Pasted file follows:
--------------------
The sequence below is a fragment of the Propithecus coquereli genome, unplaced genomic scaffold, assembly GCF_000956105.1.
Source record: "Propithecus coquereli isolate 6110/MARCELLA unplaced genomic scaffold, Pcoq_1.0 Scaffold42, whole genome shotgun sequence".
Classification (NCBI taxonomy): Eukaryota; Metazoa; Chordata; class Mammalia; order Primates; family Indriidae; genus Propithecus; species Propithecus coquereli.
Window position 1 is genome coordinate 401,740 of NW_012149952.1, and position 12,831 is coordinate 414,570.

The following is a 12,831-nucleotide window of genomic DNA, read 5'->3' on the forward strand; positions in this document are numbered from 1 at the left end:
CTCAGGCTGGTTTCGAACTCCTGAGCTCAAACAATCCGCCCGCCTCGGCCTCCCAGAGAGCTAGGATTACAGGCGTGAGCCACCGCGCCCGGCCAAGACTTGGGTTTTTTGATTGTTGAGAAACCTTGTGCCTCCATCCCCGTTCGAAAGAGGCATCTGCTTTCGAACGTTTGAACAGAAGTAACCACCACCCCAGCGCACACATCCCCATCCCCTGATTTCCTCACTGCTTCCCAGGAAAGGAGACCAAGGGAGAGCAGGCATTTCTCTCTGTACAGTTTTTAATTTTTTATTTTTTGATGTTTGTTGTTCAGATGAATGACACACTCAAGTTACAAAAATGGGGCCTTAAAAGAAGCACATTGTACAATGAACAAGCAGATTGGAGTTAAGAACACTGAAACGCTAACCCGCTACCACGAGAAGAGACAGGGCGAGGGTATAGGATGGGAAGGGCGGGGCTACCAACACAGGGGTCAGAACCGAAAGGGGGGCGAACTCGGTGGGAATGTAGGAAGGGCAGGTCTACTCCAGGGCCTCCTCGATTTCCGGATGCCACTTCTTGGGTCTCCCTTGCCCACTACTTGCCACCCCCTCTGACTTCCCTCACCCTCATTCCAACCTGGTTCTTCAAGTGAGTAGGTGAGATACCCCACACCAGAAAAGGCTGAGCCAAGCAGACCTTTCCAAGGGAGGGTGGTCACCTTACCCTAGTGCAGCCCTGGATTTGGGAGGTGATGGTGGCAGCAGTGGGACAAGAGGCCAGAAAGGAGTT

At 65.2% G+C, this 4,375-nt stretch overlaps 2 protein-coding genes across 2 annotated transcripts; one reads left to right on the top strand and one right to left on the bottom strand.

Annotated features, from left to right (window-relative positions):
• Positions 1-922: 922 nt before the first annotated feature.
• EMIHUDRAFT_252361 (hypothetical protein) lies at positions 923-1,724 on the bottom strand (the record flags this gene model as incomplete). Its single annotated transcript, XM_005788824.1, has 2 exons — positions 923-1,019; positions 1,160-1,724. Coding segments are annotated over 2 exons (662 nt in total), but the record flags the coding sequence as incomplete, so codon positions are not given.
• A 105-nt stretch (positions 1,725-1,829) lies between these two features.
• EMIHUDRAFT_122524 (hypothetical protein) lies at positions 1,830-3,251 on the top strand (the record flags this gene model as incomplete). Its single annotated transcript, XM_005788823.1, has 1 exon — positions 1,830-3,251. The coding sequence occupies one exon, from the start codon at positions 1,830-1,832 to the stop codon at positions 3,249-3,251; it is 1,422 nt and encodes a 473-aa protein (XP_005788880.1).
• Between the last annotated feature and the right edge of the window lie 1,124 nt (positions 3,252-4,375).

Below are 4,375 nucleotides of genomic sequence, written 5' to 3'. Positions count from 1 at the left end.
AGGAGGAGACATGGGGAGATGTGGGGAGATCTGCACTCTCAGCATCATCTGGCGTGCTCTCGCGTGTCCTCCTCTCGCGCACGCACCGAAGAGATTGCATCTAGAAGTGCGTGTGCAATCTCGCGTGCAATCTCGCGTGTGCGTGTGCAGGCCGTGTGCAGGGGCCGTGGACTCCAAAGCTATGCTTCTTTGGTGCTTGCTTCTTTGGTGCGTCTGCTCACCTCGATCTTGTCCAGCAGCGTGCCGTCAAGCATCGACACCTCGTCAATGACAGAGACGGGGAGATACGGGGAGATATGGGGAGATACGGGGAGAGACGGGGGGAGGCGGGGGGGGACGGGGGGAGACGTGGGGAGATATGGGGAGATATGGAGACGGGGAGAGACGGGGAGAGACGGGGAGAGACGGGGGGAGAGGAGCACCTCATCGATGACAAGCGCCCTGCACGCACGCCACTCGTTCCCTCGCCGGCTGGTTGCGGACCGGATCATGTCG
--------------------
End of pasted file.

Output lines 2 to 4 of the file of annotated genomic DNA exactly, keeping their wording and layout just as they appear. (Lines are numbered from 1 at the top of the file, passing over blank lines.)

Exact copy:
Source record: "Propithecus coquereli isolate 6110/MARCELLA unplaced genomic scaffold, Pcoq_1.0 Scaffold42, whole genome shotgun sequence".
Classification (NCBI taxonomy): Eukaryota; Metazoa; Chordata; class Mammalia; order Primates; family Indriidae; genus Propithecus; species Propithecus coquereli.
Window position 1 is genome coordinate 401,740 of NW_012149952.1, and position 12,831 is coordinate 414,570.